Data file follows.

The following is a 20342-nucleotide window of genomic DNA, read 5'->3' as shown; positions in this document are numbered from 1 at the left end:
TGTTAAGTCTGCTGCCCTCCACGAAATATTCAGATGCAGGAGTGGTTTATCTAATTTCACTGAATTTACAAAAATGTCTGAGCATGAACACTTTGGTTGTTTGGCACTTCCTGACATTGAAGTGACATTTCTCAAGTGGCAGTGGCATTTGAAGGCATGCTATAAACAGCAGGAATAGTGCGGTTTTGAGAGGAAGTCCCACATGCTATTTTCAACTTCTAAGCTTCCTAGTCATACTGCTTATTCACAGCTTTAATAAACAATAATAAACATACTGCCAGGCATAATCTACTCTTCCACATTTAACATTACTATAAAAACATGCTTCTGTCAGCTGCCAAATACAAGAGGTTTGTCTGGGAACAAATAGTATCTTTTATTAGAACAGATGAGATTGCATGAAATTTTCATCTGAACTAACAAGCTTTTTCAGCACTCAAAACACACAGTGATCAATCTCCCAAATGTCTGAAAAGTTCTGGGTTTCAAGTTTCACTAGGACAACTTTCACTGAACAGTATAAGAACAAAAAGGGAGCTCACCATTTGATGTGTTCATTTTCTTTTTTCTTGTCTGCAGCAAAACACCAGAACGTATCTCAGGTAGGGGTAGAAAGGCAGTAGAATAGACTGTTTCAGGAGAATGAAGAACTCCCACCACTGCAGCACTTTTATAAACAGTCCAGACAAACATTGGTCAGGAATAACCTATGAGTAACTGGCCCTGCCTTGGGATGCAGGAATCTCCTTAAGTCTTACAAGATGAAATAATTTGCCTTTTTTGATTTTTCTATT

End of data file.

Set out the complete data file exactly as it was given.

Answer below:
The following is a 20342-nucleotide window of genomic DNA, read 5'->3' as shown; positions in this document are numbered from 1 at the left end:
TGTTAAGTCTGCTGCCCTCCACGAAATATTCAGATGCAGGAGTGGTTTATCTAATTTCACTGAATTTACAAAAATGTCTGAGCATGAACACTTTGGTTGTTTGGCACTTCCTGACATTGAAGTGACATTTCTCAAGTGGCAGTGGCATTTGAAGGCATGCTATAAACAGCAGGAATAGTGCGGTTTTGAGAGGAAGTCCCACATGCTATTTTCAACTTCTAAGCTTCCTAGTCATACTGCTTATTCACAGCTTTAATAAACAATAATAAACATACTGCCAGGCATAATCTACTCTTCCACATTTAACATTACTATAAAAACATGCTTCTGTCAGCTGCCAAATACAAGAGGTTTGTCTGGGAACAAATAGTATCTTTTATTAGAACAGATGAGATTGCATGAAATTTTCATCTGAACTAACAAGCTTTTTCAGCACTCAAAACACACAGTGATCAATCTCCCAAATGTCTGAAAAGTTCTGGGTTTCAAGTTTCACTAGGACAACTTTCACTGAACAGTATAAGAACAAAAAGGGAGCTCACCATTTGATGTGTTCATTTTCTTTTTTCTTGTCTGCAGCAAAACACCAGAACGTATCTCAGGTAGGGGTAGAAAGGCAGTAGAATAGACTGTTTCAGGAGAATGAAGAACTCCCACCACTGCAGCACTTTTATAAACAGTCCAGACAAACATTGGTCAGGAATAACCTATGAGTAACTGGCCCTGCCTTGGGATGCAGGAATCTCCTTAAGTCTTACAAGATGAAATAATTTGCCTTTTTTGATTTTTCTATT